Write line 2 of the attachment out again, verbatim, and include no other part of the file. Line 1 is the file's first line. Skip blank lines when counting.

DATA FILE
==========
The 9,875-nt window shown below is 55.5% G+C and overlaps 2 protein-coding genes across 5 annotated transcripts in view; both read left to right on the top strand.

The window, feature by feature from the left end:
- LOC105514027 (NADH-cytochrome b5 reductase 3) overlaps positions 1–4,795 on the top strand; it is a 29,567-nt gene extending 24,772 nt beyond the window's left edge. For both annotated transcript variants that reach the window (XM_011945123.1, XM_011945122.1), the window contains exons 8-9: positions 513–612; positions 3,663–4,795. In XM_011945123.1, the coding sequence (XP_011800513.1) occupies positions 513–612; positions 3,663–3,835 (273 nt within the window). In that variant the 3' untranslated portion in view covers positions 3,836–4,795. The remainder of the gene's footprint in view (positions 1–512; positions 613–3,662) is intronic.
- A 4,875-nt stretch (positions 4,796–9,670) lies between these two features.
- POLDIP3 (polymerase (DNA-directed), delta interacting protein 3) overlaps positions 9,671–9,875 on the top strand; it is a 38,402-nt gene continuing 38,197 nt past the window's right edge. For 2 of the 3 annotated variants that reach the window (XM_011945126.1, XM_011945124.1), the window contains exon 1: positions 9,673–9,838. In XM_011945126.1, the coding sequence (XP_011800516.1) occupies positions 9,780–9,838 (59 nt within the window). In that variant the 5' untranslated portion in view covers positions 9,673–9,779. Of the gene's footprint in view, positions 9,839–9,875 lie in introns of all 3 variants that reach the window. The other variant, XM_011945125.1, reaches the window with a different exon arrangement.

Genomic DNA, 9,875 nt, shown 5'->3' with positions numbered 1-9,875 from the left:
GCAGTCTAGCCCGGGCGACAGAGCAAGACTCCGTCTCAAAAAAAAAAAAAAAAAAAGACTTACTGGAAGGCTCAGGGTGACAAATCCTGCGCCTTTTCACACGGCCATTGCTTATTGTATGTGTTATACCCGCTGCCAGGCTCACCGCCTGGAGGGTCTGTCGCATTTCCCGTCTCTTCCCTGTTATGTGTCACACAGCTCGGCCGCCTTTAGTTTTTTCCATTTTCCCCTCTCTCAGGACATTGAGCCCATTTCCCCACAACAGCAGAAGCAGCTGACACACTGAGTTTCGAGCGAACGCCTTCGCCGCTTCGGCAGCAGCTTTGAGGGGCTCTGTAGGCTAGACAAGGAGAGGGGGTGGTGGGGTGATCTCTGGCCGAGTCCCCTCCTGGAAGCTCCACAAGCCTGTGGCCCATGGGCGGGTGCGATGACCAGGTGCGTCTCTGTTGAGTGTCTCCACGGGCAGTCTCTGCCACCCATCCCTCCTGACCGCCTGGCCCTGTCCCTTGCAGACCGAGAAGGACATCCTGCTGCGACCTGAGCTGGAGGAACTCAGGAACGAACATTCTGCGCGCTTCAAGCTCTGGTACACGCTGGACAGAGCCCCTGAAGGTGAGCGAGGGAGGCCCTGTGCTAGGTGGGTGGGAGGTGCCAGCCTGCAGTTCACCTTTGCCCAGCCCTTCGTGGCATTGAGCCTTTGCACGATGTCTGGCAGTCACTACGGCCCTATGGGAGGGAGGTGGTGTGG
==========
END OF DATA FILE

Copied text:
The window, feature by feature from the left end: